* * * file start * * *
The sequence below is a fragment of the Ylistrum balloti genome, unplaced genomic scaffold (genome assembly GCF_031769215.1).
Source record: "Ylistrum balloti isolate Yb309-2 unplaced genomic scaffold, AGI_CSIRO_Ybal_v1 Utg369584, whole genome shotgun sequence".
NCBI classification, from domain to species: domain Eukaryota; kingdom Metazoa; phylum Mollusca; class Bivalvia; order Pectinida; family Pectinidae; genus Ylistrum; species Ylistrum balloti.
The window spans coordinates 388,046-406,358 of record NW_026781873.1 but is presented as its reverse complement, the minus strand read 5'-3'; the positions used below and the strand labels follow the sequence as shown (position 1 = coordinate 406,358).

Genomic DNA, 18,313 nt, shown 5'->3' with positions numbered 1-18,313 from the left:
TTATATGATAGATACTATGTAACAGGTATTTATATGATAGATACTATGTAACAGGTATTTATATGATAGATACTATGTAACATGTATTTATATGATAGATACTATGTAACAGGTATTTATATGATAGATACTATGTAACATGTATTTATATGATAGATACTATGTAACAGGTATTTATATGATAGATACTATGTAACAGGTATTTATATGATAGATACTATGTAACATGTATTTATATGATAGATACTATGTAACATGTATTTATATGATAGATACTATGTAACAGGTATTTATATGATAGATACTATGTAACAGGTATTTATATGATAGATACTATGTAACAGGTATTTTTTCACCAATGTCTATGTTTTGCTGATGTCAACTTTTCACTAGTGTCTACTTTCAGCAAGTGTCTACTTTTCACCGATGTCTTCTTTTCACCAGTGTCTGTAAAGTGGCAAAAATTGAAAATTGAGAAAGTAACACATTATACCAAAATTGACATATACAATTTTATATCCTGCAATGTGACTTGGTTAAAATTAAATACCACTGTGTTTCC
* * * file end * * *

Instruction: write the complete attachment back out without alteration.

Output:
The sequence below is a fragment of the Ylistrum balloti genome, unplaced genomic scaffold (genome assembly GCF_031769215.1).
Source record: "Ylistrum balloti isolate Yb309-2 unplaced genomic scaffold, AGI_CSIRO_Ybal_v1 Utg369584, whole genome shotgun sequence".
NCBI classification, from domain to species: domain Eukaryota; kingdom Metazoa; phylum Mollusca; class Bivalvia; order Pectinida; family Pectinidae; genus Ylistrum; species Ylistrum balloti.
The window spans coordinates 388,046-406,358 of record NW_026781873.1 but is presented as its reverse complement, the minus strand read 5'-3'; the positions used below and the strand labels follow the sequence as shown (position 1 = coordinate 406,358).

Genomic DNA, 18,313 nt, shown 5'->3' with positions numbered 1-18,313 from the left:
TTATATGATAGATACTATGTAACAGGTATTTATATGATAGATACTATGTAACAGGTATTTATATGATAGATACTATGTAACATGTATTTATATGATAGATACTATGTAACAGGTATTTATATGATAGATACTATGTAACATGTATTTATATGATAGATACTATGTAACAGGTATTTATATGATAGATACTATGTAACAGGTATTTATATGATAGATACTATGTAACATGTATTTATATGATAGATACTATGTAACATGTATTTATATGATAGATACTATGTAACAGGTATTTATATGATAGATACTATGTAACAGGTATTTATATGATAGATACTATGTAACAGGTATTTTTTCACCAATGTCTATGTTTTGCTGATGTCAACTTTTCACTAGTGTCTACTTTCAGCAAGTGTCTACTTTTCACCGATGTCTTCTTTTCACCAGTGTCTGTAAAGTGGCAAAAATTGAAAATTGAGAAAGTAACACATTATACCAAAATTGACATATACAATTTTATATCCTGCAATGTGACTTGGTTAAAATTAAATACCACTGTGTTTCC